This article first appeared in Managing Partner in October 2012 under the title “Set baseline standards for all partners, regardless of performance levels”.
The management of top and bottom line performance forms a key role for the leaders of any organisation. Integral to this is the enforcement of performance standards. There is, no doubt, a philosophical debate in many firms about partner independence and the extent or desirability of prescriptive intervention by the firm’s leadership. Indeed, the very term ‘performance management’ has negative overtones in some firms. I spoke to one managing partner not so long ago who talked about placing an under-achieving partner into ‘performance management’ as if the rest of the partners could be left to carry on without any form of monitoring or control. This form of management by exception may be all very well in firms where practice groups and partners are self-starting, disciplined and focused. However, as margins continue to tighten and work slows remain at low ebb, managing partners and practice group heads need to keep a firm hand on revenue production as well as overheads control. This inevitably leads to the application of some measure of control and accountability on all the firm’s people including partners and equity members.
A further part of the philosophy of many law firms focusses on the choice between carrot and stick. The carrot approach assumes first and foremost a belief that partners – particularly partners who are at the lower end of the performance table – can be motivated to work harder by being offered the chance of higher rewards or better compensation. A harsher view holds that it should be possible to shake partners out of lethargy, laziness or comfort zones by the threat of being penalised through the compensation system.
If, however, a firm is seeking to introduce any system of partner accountability, a good starting point is to agree what the firm expects of its partners and what roles and responsibilities it needs them to perform. Partners equally need to be clear how they are to discharge their various roles as owners, managers and producers. Whilst it is clear that firms are considering and valuing outcomes and results more than effort, work ethic remains an important element amongst a firm’s values. One possible early step, therefore, is for the partners to agree what time commitment is expected of them as partners.
Next, the firm should agree and define its standards not just in vague and conceptual terms but in propositions which can be supported by data and can be measured by reference to baseline performance; the failure consistently to attain this baseline becomes a measure of underperformance.
In my Ark Special Report “Tackling Partner Underperformance in Law Firms” I defined partner underperformance as “the consistent failure of a partner to meet the firm’s reasonable expectations or standards for productivity, profitability, quality, technical proficiency, client service or interpersonal relationships. Underperformance includes poor managerial competence and behaviours (such as bullying, emotional abuse, discrimination and uncontrollable anger) which are inimical to the firm’s values and agreed cultural norms.”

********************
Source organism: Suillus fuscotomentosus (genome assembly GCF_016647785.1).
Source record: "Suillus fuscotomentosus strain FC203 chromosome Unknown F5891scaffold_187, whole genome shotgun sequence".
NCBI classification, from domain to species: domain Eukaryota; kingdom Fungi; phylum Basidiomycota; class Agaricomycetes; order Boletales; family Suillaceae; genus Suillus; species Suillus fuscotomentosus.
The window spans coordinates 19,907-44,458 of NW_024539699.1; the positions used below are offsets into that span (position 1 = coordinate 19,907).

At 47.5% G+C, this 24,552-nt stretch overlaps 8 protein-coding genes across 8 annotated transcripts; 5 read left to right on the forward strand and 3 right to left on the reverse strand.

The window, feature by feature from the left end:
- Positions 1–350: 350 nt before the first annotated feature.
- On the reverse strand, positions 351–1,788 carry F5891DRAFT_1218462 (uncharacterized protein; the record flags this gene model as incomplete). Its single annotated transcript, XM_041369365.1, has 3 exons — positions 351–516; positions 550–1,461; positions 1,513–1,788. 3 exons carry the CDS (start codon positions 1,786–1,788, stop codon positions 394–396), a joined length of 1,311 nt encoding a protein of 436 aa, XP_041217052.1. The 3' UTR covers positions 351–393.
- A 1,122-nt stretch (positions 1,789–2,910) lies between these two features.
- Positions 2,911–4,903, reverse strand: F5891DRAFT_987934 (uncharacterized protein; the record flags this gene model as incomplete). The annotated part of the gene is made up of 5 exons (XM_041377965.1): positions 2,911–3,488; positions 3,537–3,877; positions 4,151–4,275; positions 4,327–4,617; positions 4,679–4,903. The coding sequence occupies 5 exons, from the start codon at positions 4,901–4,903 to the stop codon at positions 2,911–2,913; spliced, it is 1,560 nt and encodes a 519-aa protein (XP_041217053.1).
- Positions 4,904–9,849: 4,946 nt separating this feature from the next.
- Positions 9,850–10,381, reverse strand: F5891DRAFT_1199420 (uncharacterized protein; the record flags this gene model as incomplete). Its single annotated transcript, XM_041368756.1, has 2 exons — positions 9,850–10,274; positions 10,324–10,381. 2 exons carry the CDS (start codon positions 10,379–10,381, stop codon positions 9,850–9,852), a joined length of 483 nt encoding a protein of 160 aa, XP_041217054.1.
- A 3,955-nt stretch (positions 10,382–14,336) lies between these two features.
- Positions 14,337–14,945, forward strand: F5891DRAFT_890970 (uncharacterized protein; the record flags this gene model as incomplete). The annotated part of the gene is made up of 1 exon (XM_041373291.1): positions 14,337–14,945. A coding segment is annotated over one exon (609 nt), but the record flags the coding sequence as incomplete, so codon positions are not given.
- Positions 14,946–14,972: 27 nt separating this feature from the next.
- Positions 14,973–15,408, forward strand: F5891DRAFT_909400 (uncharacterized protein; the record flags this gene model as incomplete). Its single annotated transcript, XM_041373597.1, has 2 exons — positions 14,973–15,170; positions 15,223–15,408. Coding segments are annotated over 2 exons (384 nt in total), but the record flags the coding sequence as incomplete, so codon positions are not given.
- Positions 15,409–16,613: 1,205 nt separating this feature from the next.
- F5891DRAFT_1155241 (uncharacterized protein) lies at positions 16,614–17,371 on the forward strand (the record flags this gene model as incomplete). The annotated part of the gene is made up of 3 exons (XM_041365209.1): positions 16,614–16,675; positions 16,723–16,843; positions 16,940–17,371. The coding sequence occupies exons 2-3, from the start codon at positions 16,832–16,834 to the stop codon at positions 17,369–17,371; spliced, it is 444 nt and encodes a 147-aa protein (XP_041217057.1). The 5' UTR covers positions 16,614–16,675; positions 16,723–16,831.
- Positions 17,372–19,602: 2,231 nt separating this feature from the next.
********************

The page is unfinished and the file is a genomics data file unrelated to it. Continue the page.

The setting of standards on all these elements is therefore a vital element in ensuring a firm meets its overall objectives, whilst retaining its culture of fairness and integrity. In many firms, the existence of clear and measurable performance yardsticks is enough to enable the firm’s leaders to manage with a fairly light touch and to allow partners and practice groups to be self-managed within a culture of discipline and hard work ethic.
The big area of difficulty however remains the tricky area of assessment. Whatever shift is made towards some element of partner performance management – including the management of underperformance – it is a huge challenge to figure out and then implement a fair and just system of judging partner performance particularly in so-called ‘subjective’ or ‘soft’ areas of performance and behaviour. It is clear that firms are trying to take particular care to clarify the evidence and data which is to be examined in any assessment. There are also a number of ‘best practice’ principles at play. First, the firm should be certain to connect the dots between the firm’s vision and strategy and the day-to-day expectations for partner performance. There should, in other words be a clear ‘line of sight’ between a partner’s personal objectives and the overall objectives of the firm.
Second, the decision making process should be carefully decided and the assessment process and forum for assessment and decision-making should all be accepted as fair and reasonable by all partners. Third, the system must be able to retain sufficient flexibility so that decisions can take into account overall intangible contributions as well as market factors, and so as to ensure that high flyers are treated in such a manner as to minimise the risk of defection whilst ensuring that low-flyers are treated fairly.